A few days ago, a US district court judge ruled against LimeWire, effectively forcing the company to fold its extremely popular filesharing product:
While Wood's decision won't come close to killing online piracy--there's still BitTorrent and plenty of other ways to share files--she likely has scuttled a peer-to-peer service used by nearly 60 percent of the people who download songs. She also may have ushered out the era of large, well-funded file-sharing services, at least the kind that help distribute mostly copyright-infringing content. By making Gorton personally liable for damages, Wood served notice that operating these kinds of businesses is now a very risky financial endeavor. If the RIAA gets its way, Gorton, Lime Wire, and Lime Group will collectively be responsible for paying damages of $450 million.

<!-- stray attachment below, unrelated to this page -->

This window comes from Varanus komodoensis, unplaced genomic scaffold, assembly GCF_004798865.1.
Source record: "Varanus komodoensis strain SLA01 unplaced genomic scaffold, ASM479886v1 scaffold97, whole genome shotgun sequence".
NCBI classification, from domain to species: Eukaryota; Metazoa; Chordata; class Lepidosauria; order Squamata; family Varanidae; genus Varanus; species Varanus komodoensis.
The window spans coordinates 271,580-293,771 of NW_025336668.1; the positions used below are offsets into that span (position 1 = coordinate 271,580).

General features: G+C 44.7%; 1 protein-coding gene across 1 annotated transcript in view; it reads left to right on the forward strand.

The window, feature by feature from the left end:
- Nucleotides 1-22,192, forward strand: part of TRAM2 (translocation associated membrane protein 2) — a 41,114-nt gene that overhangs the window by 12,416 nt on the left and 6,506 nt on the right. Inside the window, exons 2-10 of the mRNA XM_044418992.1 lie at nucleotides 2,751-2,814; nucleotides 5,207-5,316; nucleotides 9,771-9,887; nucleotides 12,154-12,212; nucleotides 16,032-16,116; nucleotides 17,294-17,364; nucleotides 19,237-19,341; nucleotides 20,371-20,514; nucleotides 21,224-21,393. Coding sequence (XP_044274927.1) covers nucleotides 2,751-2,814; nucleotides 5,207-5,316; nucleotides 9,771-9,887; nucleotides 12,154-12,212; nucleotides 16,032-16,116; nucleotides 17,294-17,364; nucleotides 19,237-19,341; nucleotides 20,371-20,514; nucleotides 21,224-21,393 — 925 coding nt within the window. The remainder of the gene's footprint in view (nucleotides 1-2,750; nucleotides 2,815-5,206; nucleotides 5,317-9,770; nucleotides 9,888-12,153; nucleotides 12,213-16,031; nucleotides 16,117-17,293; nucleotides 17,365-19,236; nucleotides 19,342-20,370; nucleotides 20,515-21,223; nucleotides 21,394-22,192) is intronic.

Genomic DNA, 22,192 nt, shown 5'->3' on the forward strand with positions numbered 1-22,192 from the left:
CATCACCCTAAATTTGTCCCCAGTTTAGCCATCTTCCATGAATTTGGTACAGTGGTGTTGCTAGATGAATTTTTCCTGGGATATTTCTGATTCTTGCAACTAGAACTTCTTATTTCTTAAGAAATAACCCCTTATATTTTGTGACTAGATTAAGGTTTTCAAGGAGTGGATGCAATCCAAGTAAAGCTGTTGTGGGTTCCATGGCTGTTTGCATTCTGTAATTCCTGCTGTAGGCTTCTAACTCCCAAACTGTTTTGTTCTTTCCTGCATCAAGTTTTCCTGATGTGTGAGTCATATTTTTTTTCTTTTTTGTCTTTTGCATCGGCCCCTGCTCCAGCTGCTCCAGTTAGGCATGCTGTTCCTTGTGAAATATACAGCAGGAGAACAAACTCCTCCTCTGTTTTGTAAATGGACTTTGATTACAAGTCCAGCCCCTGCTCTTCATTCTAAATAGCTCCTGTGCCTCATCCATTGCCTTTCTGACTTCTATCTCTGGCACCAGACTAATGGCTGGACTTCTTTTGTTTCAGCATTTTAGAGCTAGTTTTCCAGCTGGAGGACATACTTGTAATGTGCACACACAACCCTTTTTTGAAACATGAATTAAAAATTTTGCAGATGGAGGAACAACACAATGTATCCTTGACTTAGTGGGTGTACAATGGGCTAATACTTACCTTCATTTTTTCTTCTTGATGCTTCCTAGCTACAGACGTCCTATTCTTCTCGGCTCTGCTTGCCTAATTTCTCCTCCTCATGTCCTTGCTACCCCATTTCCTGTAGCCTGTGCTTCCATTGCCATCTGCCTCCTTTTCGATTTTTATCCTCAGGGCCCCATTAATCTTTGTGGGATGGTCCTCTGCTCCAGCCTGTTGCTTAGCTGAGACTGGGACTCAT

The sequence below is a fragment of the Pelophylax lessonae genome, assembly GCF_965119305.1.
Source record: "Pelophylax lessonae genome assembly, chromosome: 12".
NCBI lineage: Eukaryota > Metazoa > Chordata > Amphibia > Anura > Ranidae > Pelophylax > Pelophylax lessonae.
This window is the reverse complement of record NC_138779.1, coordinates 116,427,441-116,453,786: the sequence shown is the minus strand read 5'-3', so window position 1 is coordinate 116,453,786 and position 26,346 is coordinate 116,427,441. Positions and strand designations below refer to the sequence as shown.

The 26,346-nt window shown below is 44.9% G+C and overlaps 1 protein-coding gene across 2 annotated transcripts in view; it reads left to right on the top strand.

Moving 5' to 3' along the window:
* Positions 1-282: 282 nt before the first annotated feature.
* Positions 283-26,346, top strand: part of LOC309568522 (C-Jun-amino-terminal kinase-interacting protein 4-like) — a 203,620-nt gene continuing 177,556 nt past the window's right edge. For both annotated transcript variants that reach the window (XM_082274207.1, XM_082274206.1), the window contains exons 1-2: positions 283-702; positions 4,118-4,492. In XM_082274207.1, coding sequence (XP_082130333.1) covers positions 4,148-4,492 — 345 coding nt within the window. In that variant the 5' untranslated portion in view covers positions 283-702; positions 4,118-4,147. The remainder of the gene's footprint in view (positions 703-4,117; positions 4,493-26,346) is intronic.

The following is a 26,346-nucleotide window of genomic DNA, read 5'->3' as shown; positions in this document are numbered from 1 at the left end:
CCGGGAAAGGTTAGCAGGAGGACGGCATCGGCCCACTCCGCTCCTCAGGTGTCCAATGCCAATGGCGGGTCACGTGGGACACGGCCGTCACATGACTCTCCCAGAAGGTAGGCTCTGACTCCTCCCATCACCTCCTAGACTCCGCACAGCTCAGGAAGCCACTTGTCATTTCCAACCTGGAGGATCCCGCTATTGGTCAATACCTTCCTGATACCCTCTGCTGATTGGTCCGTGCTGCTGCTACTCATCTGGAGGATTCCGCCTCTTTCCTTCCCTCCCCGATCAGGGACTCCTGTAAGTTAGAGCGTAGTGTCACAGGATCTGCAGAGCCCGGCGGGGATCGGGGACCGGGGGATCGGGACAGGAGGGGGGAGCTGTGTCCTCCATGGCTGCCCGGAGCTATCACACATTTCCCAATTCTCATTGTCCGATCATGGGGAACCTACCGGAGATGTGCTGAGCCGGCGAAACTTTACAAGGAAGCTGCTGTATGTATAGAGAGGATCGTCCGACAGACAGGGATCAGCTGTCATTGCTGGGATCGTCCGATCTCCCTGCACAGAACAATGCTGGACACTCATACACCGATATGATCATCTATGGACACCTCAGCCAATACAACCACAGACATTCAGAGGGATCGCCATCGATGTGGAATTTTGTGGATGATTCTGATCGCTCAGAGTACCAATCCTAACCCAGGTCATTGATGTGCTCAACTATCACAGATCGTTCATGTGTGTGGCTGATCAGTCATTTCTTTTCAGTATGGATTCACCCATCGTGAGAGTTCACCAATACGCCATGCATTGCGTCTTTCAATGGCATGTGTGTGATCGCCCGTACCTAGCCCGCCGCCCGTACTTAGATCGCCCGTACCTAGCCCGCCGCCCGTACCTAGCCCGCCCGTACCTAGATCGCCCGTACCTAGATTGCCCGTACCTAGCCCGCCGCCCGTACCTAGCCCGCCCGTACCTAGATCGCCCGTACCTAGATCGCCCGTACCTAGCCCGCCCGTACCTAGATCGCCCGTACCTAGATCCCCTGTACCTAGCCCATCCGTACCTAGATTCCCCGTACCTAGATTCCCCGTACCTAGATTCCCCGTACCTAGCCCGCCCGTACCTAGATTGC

BitTorrent is still the major player in the filesharing game, with the protocol carrying about half of all internet data. It's harder to use than LimeWire and other standalone filesharing applications (especially to download individual songs), but it's possible that the death of LimeWire will spur either easier-to-use BT clients, or broader consumer knowledge about how to use BitTorrent as is. And once consumers learn to use BitTorrent to download albums, it's only a short step to video piracy, BitTorrent's niche, which has the potential to be much more disruptive.